The best way to proceed with designing your studio is to first determine the live weight of your roof. This is determined by your requirements for soil or growing medium on the roof. If you plan on growing vegetables and shrub then you will need at least 12 inches of soil but 18 would be better. The weight depends on the type of soil used, the rule of thumb is for a light weight growing medium (not soil) is 60 pounds per cubic foot.

Torsten, an engineering friend of our son, helpfully replied to our enquiry:

Green roofs consisting of membrane, protection layer, gravel drainage layer, filter fabric, and soil, have been in use over parking garages and underground structures for decades.  Green roofs are not new, despite the fact that they have only become mainstream in the last few years…  they have been around for centuries, and consisted in a multitude of different configurations, including simple wood and dirt.  The real issue these days is with durability and insurance requirements.  The design criteria being implemented are intended to make the systems more durable and rugged, to avoid short term failures and costly insurance claims. The main concerns from insurance firms are leakage and fire.   Leakage can be attributed to premature failure of the membrane due to low quality materials, poor workmanship, insufficient protection from foot traffic (during installation) sharp components and root penetration, or tears due to excessive deck movement.  Fire can result when plants or grasses become dry and brittle during a drought.  You should confirm what requirements need to be met with your insurance provider, or you may run into problems down the road.

A typical torch on membrane is acceptable, but considered low quality and may only provide 15-20 years of expected service life in a properly designed system.  Obviously you would have to use a self-adhered or mechanically fastened base sheet to encapsulate all flammable/wood elements prior to torching on a cap sheet.  Thicker more durable torch on membranes are available from many of the manufacturers.  A high quality green roof membrane may be worth the material cost increase (eg. Siplast Teranap).  The concern with a wood deck would be load capacity and movement.  Wood decks will move significantly more than concrete decks, and put more stress on membranes at plywood joints and perimeter interfaces. Consideration should be given to using a high density moisture resistant cover board over the plywood deck.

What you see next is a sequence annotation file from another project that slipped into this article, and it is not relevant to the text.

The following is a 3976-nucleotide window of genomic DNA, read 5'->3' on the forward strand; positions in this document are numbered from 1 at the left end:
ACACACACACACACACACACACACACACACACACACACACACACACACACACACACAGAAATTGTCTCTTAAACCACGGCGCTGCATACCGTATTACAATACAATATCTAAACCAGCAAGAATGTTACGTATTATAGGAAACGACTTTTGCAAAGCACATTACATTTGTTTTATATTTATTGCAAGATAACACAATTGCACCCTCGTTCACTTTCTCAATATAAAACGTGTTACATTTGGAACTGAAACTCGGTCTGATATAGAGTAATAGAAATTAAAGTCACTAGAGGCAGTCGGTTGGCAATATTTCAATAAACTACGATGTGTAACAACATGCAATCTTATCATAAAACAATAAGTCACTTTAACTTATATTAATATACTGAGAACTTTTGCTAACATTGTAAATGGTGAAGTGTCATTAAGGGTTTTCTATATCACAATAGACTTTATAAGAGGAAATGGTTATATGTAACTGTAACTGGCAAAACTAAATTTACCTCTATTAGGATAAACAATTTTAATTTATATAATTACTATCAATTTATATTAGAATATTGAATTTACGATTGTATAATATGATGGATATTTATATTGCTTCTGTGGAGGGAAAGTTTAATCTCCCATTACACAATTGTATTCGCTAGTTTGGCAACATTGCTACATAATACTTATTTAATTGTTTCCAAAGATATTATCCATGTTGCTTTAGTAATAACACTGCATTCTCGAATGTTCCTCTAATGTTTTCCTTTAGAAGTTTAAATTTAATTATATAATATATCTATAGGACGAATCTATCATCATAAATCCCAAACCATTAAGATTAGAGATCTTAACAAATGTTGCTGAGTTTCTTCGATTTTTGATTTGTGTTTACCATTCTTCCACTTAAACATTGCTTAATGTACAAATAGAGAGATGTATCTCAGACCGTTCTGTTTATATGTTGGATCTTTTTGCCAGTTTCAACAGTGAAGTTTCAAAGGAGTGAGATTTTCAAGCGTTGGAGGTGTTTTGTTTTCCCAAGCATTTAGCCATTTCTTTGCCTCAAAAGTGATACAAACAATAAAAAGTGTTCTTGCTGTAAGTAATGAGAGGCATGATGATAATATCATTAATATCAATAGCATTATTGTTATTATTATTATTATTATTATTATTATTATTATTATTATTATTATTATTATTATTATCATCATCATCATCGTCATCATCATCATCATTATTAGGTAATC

Gravel is an excellent drainage layer, but is quite heavy and therefore not often used on green roofs, especially on wood structures.  Same goes for soil…  average topsoil is quite heavy…   modern assemblies use drainage mats and specially formulated growing media to reduce loads on the structure.  If you are planning to use gravel and soil, make sure your structural engineer is on board.  The membrane should be protected from damage by the gravel above, and from root penetration.  Some root barriers could likely do both.  The gravel would have to be wrapped in filter fabric, to prevent contamination from the soil.  Consideration should be given to irrigation systems or similar, as gravel will have poor water retention capability.

Our engineer could figure out the weight loads, and so, together with what I had learned, he designed the roof with these layers (in order of construction):